Winner of audience prizes at festivals around the world, and long-listed for an Oscar, "5 Broken Cameras" is the story of Bil'in, a West Bank Palestinian village, whose inhabitants have long been mounting a resistance to the occupation and appropriation of their land for neighbouring Israeli settlements. It is told via the footage of local inhabitant Emad Burnat, who bought a camera to make home-movies about the growing years of his new-born son Gibreel, but soon started to document the daily acts of defiance against the provocations by the army, police and settlers. Over the course of several years his cameras are damaged, or even shot, but Emad, and Israeli film-maker Guy Davidi, have together shaped the hundreds of hours filmed into a compelling, stirring and moving document of the collective struggles that daringly meshes the personal essay with political cinema.
Unbalanced but moving
- 5 Broken Cameras review by JD
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You rated this film: 5
This is a film diary of the conflicts at the West Bank as seen from the Palestinian view. It is completely one sided but it is essentially an autobiography on film. It is very difficult not to feel deeply sympathetic and sincerely moved by the plight of the olive growing peasant farmers who spend their lives under the cosh of the Israeli police who injure many of his friends during their unarmed protests and eventually kill one. The footage is very inflammatory and it I find it impossible not to remember it with emotion.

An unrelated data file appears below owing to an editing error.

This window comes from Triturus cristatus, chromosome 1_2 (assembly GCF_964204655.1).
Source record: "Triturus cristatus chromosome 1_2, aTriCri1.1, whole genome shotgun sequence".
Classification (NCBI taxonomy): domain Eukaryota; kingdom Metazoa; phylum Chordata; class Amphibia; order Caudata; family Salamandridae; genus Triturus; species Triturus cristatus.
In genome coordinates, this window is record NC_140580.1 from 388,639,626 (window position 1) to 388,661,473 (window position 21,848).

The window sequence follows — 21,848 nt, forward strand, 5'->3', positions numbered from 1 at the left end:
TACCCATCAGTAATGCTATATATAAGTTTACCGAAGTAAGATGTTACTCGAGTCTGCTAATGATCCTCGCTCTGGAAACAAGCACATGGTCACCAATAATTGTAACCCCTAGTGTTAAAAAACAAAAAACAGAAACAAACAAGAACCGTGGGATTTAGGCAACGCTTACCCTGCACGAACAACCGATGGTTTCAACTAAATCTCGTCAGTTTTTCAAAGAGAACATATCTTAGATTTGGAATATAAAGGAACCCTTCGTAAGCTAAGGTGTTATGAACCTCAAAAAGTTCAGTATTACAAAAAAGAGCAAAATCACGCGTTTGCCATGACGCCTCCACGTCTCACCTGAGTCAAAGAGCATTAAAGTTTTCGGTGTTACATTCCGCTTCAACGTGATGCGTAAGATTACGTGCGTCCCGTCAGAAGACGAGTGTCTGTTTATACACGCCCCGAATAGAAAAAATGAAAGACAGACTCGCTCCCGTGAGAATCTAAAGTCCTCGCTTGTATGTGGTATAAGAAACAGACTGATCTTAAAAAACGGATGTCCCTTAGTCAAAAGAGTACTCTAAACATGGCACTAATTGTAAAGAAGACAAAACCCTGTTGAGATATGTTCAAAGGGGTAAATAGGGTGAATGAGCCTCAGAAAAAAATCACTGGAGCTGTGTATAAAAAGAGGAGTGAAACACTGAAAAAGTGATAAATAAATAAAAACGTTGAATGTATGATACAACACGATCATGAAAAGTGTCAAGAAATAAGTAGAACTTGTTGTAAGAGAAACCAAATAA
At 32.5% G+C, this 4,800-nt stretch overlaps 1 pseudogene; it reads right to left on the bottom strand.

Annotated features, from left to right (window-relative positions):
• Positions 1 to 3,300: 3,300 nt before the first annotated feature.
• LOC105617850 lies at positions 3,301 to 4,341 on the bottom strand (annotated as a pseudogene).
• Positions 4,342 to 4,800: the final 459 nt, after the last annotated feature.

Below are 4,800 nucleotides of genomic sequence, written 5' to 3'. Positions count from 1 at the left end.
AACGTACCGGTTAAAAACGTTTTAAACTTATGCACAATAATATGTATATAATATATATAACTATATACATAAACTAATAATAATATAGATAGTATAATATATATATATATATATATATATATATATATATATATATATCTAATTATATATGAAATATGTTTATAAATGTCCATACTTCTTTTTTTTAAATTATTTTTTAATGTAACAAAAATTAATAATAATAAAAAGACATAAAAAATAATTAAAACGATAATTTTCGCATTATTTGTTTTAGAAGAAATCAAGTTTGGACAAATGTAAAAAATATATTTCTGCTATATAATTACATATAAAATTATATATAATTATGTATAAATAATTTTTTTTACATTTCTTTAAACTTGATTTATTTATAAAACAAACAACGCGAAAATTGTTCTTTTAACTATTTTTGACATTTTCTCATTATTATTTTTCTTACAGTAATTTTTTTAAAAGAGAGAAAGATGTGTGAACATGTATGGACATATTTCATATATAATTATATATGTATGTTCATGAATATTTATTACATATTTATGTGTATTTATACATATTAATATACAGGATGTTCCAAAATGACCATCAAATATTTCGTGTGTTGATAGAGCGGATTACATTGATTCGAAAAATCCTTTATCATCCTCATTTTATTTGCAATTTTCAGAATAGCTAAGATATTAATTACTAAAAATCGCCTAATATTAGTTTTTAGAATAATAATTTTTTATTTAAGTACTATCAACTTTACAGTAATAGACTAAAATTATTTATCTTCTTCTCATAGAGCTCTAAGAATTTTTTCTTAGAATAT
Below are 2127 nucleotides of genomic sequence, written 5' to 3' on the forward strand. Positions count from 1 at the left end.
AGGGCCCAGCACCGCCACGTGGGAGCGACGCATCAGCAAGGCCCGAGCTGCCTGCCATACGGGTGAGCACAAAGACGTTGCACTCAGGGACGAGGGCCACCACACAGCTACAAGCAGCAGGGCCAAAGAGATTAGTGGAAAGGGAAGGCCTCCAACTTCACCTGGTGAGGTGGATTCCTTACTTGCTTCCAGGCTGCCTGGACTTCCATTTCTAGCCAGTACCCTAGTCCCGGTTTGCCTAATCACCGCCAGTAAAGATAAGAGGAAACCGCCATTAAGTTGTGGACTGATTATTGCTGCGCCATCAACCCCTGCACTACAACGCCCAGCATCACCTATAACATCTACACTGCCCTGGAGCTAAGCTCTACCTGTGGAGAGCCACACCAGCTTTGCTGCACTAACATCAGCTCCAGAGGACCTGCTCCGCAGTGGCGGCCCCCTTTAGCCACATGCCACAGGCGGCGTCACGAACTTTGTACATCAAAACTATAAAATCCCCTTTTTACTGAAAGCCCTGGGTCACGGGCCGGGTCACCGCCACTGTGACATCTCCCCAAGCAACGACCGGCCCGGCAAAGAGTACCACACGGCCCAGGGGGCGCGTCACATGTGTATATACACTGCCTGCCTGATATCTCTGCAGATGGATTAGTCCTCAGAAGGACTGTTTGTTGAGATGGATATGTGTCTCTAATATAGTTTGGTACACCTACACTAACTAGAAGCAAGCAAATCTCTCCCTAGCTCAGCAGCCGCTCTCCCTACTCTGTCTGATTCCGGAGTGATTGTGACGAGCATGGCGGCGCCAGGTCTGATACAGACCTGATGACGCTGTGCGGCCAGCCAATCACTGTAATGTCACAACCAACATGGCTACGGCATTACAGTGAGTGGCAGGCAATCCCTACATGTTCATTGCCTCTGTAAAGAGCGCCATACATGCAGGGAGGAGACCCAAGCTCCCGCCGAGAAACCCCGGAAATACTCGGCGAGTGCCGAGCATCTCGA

A documentary that takes a personal and painful look into the world that has been shown to us many a time on world news 5 Broken Cameras is a documentary following Emad Burnet, a native of the Palestinian West Bank as he captures, over an extended period of time, the occupation of his home village and the surrounding area by the Israeli army and the subsequent peaceful resistance posed against it by the villagers.
Writing about a movie like this immensely difficult, trying confine into words the sheer magnetism and heart-break depicted in the 94 minutes allocated to 5 Broken Cameras is almost impossible. Even worse is sitting here as I type this and contemplating putting a star rating on a movie that left me feeling so hollow and ashamed to be a member of the human race that it makes the whole thing seem even more insignificant - what is my opinion when there are atrocities like this taking place in the world? The best that I can do is explain to you how this movie made me feel…
At first the horrors shown on screen have the same painful yet passing effect that the same atrocities depicted on the news do; you are shocked, sickened, saddened, and angry but your grief passes soon after. But not this time, there is no escaping them here, even after leaving the theatre the immense weight of what you have just witnessed is haunting. This is unlike any news story you have ever seen, 5 Broken Camera’s humanizes the plight of these villagers, not just tugging at your heart strings but tearing it out while it still beats, leaving your morals and personal problems whimpering insignificantly in your chest cavity.
The peaceful protests depicted on screen and the violent backlash from the Israeli armed forces manage, in one fell swoop, to show both the best and worst of man kind. Whilst the affect the conflict is having upon the children growing up within it is terrifying and incomprehensible; particularly the intimate look into the building resentment of Burnet’s own son.
This is one of the hardest, most upsetting movies I have ever seen, yet the resilience of the villagers resonates a kind of beautiful dignity and bravery the likes of which us in the West can hardly believe. This is a film that should be watched by everybody, but that I imagine very few will manage to sit all the way through; be prepared for violence, death and horrors that are more terrifying than any fictional nonsense Hollywood could ever produce.
You rated this film: 5
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